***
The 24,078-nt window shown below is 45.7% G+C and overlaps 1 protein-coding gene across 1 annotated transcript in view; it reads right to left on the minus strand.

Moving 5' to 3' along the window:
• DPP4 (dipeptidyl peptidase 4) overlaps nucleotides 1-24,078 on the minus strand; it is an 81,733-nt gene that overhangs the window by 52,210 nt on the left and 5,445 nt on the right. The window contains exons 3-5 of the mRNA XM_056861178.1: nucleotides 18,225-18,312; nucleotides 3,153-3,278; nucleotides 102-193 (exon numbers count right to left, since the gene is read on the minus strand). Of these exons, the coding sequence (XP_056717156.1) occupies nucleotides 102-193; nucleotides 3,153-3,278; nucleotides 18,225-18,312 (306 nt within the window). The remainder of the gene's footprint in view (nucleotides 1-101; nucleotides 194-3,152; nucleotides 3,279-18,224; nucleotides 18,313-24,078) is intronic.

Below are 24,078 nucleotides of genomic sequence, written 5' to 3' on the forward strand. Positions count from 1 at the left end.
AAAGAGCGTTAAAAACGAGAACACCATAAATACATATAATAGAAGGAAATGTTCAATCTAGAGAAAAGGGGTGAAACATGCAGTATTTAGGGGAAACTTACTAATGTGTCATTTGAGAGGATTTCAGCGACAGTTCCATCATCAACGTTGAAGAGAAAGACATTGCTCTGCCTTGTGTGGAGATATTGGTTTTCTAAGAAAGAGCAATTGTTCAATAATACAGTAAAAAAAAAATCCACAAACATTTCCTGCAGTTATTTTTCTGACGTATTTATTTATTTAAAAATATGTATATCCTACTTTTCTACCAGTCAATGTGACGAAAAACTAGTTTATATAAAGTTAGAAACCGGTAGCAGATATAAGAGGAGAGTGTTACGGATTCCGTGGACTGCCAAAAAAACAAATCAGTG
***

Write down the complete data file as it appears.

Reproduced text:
The 24,078-nt window shown below is 45.7% G+C and overlaps 1 protein-coding gene across 1 annotated transcript in view; it reads right to left on the minus strand.

Moving 5' to 3' along the window:
• DPP4 (dipeptidyl peptidase 4) overlaps nucleotides 1-24,078 on the minus strand; it is an 81,733-nt gene that overhangs the window by 52,210 nt on the left and 5,445 nt on the right. The window contains exons 3-5 of the mRNA XM_056861178.1: nucleotides 18,225-18,312; nucleotides 3,153-3,278; nucleotides 102-193 (exon numbers count right to left, since the gene is read on the minus strand). Of these exons, the coding sequence (XP_056717156.1) occupies nucleotides 102-193; nucleotides 3,153-3,278; nucleotides 18,225-18,312 (306 nt within the window). The remainder of the gene's footprint in view (nucleotides 1-101; nucleotides 194-3,152; nucleotides 3,279-18,224; nucleotides 18,313-24,078) is intronic.

Below are 24,078 nucleotides of genomic sequence, written 5' to 3' on the forward strand. Positions count from 1 at the left end.
AAAGAGCGTTAAAAACGAGAACACCATAAATACATATAATAGAAGGAAATGTTCAATCTAGAGAAAAGGGGTGAAACATGCAGTATTTAGGGGAAACTTACTAATGTGTCATTTGAGAGGATTTCAGCGACAGTTCCATCATCAACGTTGAAGAGAAAGACATTGCTCTGCCTTGTGTGGAGATATTGGTTTTCTAAGAAAGAGCAATTGTTCAATAATACAGTAAAAAAAAAATCCACAAACATTTCCTGCAGTTATTTTTCTGACGTATTTATTTATTTAAAAATATGTATATCCTACTTTTCTACCAGTCAATGTGACGAAAAACTAGTTTATATAAAGTTAGAAACCGGTAGCAGATATAAGAGGAGAGTGTTACGGATTCCGTGGACTGCCAAAAAAACAAATCAGTG